Continuing the disappointment is the JCCV’s use of language to describe the people it is investigating:
- GLBT Jews within our community
- GLBT members of the Jewish community
- Jewish GLBT community members
- Jewish members of the GLBT community
- members of our GLBT community
- members of the GLBT community
- members of the GLBT Jewish community
- members of the Jewish GLBT community
The people this report should be talking about are all people in the Jewish community. The problems are not just faced by “GLBT” people. The problems are faced by those people who are not able to talk about their sexual orientation or their gender identity because they have not been empowered to do so, or who believe they are not allowed to do so. They are the invisible people, the ones who are told they must conform, be heterosexual and get married to a person of the opposite sex. They are the people who find themselves in loveless relationships, or in relationships that put them at conflict with their personal desires. They are the children, the siblings, the parents, friends and relatives of everyone in the Jewish community. They are not “members” of any section of the community. They are the entire Jewish community.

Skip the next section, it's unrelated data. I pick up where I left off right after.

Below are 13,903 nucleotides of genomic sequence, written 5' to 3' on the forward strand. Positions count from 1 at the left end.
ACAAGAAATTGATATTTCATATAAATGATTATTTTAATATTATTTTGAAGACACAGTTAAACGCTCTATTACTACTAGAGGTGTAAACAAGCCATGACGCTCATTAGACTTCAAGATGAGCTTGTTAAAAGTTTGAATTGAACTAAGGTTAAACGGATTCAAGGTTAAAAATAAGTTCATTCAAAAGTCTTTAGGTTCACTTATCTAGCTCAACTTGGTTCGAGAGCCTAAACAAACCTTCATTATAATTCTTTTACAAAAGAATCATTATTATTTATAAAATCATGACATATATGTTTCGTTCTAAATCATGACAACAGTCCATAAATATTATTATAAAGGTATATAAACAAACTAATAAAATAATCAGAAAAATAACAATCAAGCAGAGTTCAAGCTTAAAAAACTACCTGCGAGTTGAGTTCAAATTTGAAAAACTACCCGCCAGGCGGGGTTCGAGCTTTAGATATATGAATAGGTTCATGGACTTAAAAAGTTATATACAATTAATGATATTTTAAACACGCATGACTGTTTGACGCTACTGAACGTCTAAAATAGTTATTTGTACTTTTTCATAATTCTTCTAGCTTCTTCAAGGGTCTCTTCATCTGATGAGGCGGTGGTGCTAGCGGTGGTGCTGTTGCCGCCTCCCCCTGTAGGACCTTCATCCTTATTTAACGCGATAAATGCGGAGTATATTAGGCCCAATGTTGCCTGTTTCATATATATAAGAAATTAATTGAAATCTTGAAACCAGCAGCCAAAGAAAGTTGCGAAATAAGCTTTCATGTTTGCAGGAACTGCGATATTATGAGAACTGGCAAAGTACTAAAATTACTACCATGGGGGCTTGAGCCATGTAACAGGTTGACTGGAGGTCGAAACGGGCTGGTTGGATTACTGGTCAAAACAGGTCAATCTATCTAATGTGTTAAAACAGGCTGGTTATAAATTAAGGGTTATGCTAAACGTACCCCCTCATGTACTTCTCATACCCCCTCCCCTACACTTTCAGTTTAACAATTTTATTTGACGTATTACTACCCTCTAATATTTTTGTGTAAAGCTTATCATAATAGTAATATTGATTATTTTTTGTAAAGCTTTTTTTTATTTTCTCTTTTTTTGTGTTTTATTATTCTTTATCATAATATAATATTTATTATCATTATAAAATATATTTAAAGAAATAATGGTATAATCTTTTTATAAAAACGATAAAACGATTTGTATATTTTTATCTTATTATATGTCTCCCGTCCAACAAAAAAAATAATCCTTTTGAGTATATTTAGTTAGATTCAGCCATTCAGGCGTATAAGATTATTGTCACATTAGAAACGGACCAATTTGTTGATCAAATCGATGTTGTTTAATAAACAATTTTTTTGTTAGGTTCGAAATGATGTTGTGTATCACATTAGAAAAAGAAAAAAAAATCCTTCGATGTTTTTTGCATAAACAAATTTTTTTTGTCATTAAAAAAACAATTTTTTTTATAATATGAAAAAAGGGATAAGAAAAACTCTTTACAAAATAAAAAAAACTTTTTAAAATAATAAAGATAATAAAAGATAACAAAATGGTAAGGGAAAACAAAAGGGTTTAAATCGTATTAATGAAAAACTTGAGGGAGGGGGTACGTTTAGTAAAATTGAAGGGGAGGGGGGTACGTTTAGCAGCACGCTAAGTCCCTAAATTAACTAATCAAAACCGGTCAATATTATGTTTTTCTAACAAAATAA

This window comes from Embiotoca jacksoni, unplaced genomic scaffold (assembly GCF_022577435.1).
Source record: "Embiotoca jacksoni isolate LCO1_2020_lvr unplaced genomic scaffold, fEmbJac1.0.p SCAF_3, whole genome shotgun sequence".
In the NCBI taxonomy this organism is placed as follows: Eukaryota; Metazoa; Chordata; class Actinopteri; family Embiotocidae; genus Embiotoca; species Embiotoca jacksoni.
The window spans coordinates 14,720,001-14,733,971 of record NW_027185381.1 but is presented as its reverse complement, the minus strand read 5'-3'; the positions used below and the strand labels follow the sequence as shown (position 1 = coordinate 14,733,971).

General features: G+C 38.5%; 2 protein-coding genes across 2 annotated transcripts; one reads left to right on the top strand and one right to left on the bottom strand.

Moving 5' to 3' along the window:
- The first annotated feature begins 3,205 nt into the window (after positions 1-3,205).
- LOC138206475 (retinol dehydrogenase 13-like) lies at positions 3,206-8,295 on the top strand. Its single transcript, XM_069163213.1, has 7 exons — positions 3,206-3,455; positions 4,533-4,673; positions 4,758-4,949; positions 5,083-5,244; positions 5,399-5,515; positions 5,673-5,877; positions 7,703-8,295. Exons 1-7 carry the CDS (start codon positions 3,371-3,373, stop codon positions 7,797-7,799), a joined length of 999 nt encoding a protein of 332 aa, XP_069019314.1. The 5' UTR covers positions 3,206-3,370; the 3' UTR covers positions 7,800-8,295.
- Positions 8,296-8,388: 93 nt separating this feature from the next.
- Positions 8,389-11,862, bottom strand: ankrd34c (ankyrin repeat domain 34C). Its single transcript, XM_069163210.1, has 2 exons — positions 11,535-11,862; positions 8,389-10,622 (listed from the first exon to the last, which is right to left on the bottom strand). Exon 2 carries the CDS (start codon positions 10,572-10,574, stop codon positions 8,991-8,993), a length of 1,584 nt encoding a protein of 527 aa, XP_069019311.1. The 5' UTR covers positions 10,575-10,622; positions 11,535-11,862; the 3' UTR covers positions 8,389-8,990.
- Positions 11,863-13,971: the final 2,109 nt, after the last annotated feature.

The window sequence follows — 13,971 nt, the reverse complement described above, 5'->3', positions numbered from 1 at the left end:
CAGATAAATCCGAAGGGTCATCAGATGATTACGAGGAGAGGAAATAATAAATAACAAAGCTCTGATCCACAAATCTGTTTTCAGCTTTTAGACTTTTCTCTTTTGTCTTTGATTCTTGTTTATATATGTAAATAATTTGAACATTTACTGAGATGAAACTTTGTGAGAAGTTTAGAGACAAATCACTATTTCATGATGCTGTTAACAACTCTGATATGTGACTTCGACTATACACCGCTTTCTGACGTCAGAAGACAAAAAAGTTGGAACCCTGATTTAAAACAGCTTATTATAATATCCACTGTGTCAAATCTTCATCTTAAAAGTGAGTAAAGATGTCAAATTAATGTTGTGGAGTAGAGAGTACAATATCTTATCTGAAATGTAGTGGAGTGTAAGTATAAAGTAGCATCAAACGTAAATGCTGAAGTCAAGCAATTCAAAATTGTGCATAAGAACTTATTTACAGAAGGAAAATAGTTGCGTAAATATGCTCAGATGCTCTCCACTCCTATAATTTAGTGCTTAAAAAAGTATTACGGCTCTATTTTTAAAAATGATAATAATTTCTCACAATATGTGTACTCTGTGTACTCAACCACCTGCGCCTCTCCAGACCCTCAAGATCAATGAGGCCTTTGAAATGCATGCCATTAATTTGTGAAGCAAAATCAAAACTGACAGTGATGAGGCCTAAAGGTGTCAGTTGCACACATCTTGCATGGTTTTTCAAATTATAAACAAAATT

I am not pleased about many aspects of this report, however I am pleased this report has been written because if nothing else, it highlights the topic of suicide and mental health issues that religious intolerance of homosexuality inflicts on same-sex attracted people. It also puts GLBT issues on the radar and has created a starting place that can be built upon. I am glad for this as it’s better than nothing.
It was singularly because of my concern for the welfare of both the visible and the invisible GLBT people in the community that I spearheaded the 1999 application for JCCV membership of Aleph. Now some 12 years later my efforts are beginning to pay off and a momentum is building. The road ahead is not going to be without significant challenges, but as the stalwarts of intolerance are increasingly displaced by a younger and more enlightened generation, I am confident that change for the better is inevitable.
I can only hope that the imminent change in JCCV presidency ushers in someone who has the necessary leadership skills, impartiality, competency, professionalism and selflessness to steer the JCCV in a direction that puts the welfare of all the people in the community it represents ahead of their own career prospects and ahead of the sensitivities of its various constituent organisations.